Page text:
ABDOMINAL WALL CELLULITIS COMPLICATING TO ABDOMINAL WALL MACERATION : A RARE AND UNFORTUNATE COMPLICATION OF PERCUTANEOUS ENDOSCOPIC GASTROSTOMY (PEG) TUBE
Vishal Chandel*1, Veronica West2, Neel Chandel3, Sridhar Reddy Patlolla1, Mathew Mathew1
1Internal Medicine, Suburban Community Hospital, East Norriton, PA; 2Philadelphia College of Osteopathic Medicine, Philadelphia, PA; 3Roxborough Memorial Hospital, Philadelphia, PA
Percutaneous endoscopic gastrostomy (PEG-tube) is used to provide enteral nutrition in patients with stroke, brain injury, head and neck cancers. Its complications can be minor (wound infection, bleeding, ulceration, tube dysfunction, inadvertent removal, gastric outlet obstruction) or major (colo-cutaneous fistula, necrotizing fasciitis). Abdominal wall cellulitis due to a leaking or dislodged PEG-tube is common, but abdominal wall maceration without peritonitis is a rare and life-threatening complication.
We report a case who developed this lethal complication, and the current literature was reviewed.
A 71-year-old female with a history of bladder cancer, iron deficiency anemia, dementia, atrial fibrillation, COPD, GERD, ventilator dependent respiratory failure, and hypertension presented from nursing home because of leaking from PEG tube. Patient had tachycardia, tachypnea, and leukocytosis of 56k on presentation, along with acute on chronic anemia. Examination showed PEG tube in place with leaking and erythema around the site, with surrounding skin excoriations. Patient also had pneumonia and was started on antibiotics. Upon surgical evaluation, the leaking PEG needed repair/replacement. She was not deemed a candidate for open PEG revision or endoscopic repositioning due to serial excoriation which had progressed to maceration of the abdominal wall (from cellulitis). Interestingly, patient did not develop peritonitis. Patient received broad spectrum antibiotics. After PEG removal, patient was kept on nutritional support by TPN to wait for abdominal wall maceration to start healing while waiting for a new PEG, which took few weeks due to her nutritional status and comorbidities.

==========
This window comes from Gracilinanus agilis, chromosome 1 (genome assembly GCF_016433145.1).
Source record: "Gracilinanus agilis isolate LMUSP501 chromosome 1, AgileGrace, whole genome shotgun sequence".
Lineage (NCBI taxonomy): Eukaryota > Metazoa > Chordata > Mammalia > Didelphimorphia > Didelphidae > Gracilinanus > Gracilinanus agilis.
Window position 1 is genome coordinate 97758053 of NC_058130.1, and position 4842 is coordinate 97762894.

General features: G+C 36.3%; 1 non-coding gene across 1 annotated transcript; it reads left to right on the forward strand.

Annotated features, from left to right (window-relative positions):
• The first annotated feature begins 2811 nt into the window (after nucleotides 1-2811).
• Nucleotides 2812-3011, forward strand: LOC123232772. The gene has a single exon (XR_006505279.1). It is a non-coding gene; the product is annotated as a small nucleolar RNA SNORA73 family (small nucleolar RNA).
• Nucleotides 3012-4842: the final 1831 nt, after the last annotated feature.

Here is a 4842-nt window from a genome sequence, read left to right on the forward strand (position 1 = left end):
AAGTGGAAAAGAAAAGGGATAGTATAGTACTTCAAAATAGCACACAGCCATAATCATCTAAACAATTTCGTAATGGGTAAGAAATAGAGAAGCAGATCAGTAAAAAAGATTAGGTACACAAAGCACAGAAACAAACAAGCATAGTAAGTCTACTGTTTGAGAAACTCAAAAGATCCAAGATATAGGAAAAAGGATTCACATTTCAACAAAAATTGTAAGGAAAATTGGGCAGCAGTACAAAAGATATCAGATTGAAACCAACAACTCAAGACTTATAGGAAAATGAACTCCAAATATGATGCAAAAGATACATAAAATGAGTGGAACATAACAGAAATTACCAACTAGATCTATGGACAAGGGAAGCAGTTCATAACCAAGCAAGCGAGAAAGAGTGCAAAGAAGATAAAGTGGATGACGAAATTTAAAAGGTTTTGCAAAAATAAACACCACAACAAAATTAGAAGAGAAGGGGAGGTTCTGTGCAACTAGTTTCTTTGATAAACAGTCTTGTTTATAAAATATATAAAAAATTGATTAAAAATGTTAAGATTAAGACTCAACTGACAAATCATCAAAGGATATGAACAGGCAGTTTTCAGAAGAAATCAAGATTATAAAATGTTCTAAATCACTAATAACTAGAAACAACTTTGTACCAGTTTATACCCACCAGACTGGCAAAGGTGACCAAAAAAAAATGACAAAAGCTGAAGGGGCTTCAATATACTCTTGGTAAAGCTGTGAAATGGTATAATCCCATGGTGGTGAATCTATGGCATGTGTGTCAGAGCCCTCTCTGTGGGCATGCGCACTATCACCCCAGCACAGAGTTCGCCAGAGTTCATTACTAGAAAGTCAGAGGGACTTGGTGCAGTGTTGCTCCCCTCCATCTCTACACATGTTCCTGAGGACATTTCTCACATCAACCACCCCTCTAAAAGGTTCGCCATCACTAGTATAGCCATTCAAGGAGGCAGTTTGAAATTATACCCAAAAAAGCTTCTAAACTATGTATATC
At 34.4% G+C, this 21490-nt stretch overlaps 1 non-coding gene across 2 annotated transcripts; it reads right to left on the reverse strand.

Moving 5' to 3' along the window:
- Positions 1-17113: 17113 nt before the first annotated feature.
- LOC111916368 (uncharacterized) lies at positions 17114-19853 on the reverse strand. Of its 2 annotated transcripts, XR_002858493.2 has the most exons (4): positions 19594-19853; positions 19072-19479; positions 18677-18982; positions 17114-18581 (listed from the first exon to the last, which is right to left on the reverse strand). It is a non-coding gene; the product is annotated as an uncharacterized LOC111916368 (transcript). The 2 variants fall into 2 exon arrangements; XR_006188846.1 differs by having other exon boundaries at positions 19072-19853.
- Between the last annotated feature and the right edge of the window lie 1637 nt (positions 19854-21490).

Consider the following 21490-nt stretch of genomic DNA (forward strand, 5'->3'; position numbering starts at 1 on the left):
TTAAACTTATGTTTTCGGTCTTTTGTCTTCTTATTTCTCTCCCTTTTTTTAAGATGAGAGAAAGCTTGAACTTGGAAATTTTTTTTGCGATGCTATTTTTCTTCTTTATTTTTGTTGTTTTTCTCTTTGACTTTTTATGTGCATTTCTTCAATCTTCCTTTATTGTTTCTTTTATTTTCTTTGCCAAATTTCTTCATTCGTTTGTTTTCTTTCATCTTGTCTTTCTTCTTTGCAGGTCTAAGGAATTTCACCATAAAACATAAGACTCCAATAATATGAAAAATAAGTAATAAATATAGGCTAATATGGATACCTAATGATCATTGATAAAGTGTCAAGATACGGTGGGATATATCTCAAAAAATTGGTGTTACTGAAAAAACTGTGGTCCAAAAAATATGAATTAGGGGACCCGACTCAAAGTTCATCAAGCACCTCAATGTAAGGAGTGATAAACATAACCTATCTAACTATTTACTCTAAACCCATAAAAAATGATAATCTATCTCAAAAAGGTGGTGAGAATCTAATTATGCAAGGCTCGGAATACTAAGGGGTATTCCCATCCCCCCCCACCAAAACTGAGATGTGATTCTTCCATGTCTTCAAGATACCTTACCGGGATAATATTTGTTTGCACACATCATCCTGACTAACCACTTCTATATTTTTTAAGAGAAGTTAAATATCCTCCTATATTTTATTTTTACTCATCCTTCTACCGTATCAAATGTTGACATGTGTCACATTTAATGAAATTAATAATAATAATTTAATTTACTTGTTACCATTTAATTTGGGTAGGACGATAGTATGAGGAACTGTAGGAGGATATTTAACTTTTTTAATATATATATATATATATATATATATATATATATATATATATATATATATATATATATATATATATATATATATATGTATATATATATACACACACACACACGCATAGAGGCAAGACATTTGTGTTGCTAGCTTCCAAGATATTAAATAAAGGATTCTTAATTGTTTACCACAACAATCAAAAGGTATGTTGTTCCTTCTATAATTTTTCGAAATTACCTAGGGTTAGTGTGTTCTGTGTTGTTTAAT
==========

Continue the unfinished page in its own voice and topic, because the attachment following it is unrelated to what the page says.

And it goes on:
Abdominal wall cellulitis is common due to leaking PEG tubes and it usually resolves after treatment. Maceration of abdominal wall is a rare complication of PEG-tubes seen in less than 0.1% of gastrostomy procedures with high mortality. Old age, obesity, diabetes mellitus, immunocompromised status, and even COVID-19 infection are risk factors. In our patient, leakage from the dislodged tube into abdominal wall caused infection by gas-producing organisms. Her poor nutritional status and multiple comorbidities delayed wound healing. Our review of literature included 5 chart reviews from different hospitals noting their PEG success rates. In total, there were 902 reported PEG procedures with 129 (14.3%) reported cases of cellulitis post PEG tube placement.
Prompt recognition, aggressive debridement, skin care and broad-spectrum antibiotics offer favorable outcome. Nutritional support to allow skin healing and wound care is a must. Since PEG-tubes are widely used in critically ill patients, physicians must be aware of this rare but life-threatening complication and their silent manifestation in this COVID era.
ABDOMINAL WALL CELLULITIS LEADING TO MACERATION WITHOUT PERITONITIS DUE TO PEG LEAK
REVIEW OF LITERATURE
Back to 2023 Posters